Pilgrimage tourism hit in Tirupati

Seemandhra agitation affects travel, hospitality sectors

August 15, 2013 02:44 pm | Updated November 17, 2021 04:17 am IST - Tirupati:

The parking lot of a hotel looks deserted following a drastic fall in flow of pilgrims to Tirupati. Photo: K. V. Poornachandra Kumar

The parking lot of a hotel looks deserted following a drastic fall in flow of pilgrims to Tirupati. Photo: K. V. Poornachandra Kumar

Tourism forms the backbone of the economy of the temple town, which can be gauged by the burgeoning travel and hospitality industry.

The fortnight-long agitation, which reached a flashpoint with the bandh call on Tuesday, gave a serious jolt to Tirupati’s tourism industry, what with the inflow plummeting to rock-bottom. Most hotels are concentrated around the APSRTC central bus station and railway station areas, forming the city’s core area, which has now turned deserted. Several hotels failed to register even a third of the booking they used to get in normal days.

The last weekend, tagged with Ramzan holiday, turned out to be a silver-lining, when the inflow was relatively steady. “The ‘muhurthams’ witnessed during the last three days also helped us get business to some extent”, explained A.Ravishankar Reddy, general manager of Hotel Bliss.

Generally, the passenger footfall is comparatively high in Tirupati during the months of August and December, as several NRIs plan a visit home. It is during these months that they plan a visit to Tirumala. August also coincides with the auspicious ‘Sravana Masam’ of Hindu calendar and is considered a good time for a pilgrimage. However, the turnout was abysmally low this fortnight. “We suffered a 75 per cent fall in occupancy.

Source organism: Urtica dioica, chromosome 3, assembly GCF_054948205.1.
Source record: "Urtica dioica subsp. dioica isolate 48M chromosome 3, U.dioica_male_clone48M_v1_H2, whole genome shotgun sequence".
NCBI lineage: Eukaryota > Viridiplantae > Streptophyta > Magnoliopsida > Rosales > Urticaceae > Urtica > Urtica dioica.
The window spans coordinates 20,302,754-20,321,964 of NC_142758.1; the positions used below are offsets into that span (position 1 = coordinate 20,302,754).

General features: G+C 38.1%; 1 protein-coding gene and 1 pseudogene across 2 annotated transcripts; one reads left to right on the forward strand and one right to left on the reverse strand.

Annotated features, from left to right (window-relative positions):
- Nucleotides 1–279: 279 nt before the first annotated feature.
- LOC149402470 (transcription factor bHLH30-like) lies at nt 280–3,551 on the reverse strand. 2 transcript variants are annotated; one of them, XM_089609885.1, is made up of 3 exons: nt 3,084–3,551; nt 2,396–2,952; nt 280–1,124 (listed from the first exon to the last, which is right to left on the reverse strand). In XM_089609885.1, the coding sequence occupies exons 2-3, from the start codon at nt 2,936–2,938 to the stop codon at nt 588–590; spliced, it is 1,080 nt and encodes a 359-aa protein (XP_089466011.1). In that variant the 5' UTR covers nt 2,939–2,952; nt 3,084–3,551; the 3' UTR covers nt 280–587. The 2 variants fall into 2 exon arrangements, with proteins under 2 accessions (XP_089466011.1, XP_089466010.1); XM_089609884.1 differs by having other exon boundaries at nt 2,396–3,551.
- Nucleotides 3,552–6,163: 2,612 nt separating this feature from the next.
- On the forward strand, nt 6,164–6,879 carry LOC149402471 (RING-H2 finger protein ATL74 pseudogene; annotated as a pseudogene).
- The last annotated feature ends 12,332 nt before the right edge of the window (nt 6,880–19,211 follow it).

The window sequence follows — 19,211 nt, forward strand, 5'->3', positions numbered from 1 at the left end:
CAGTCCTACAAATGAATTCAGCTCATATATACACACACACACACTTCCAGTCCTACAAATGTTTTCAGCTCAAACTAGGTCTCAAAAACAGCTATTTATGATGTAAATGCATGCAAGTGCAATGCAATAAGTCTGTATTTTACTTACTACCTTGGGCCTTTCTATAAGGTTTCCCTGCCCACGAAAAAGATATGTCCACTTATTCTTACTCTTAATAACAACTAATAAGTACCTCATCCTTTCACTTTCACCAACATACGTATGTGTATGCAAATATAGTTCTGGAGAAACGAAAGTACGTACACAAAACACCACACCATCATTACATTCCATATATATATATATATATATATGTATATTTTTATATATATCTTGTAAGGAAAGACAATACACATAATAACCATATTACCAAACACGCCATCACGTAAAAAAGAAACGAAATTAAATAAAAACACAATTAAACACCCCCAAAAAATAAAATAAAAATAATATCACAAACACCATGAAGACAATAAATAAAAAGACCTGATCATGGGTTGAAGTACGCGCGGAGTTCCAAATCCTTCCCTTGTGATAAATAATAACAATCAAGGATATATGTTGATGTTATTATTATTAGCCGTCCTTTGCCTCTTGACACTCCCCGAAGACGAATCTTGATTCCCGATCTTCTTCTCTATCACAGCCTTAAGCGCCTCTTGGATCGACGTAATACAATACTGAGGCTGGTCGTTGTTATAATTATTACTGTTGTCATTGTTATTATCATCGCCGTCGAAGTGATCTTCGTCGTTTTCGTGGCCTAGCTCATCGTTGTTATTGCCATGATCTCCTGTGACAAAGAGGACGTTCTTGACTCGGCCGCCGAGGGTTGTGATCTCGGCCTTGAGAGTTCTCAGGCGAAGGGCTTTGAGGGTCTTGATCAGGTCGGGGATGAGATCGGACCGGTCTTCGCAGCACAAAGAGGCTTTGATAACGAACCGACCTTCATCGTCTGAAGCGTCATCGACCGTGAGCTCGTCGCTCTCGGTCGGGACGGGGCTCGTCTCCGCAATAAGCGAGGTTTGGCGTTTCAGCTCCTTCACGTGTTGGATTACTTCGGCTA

The local residents also preferred to stay away from the restaurant due to the charged atmosphere, though the evenings are calm”, avers Bhasker Kommu, group general manager of Minerva Hotels. While the group’s Vijayawada property witnessed 50-60 per cent decline, Tirupati was even worse at 75 per cent.

While the movement of corporate clients was close to zero, the pilgrims also adopted a cautious approach.

Due to the highway blockade and the spate of agitations on the roads, the travel industry suffered a serious setback. Many pilgrims stuck to their Tirumala schedule and cancelled their visit to other temples in Srikalahasti, Kanipakam, Vepanjeri, Narayanavanam and Aragonda.

But the aviation sector has almost remained untouched.

“Traffic remained affected by 10-12 p.c. for the first three days of the agitation, while it has been steady after that”, says C. Pattabhi, Director of Tirupati airport. The business and political classes, forming a major chunk of the air travellers, have remained insulated from the agitation.

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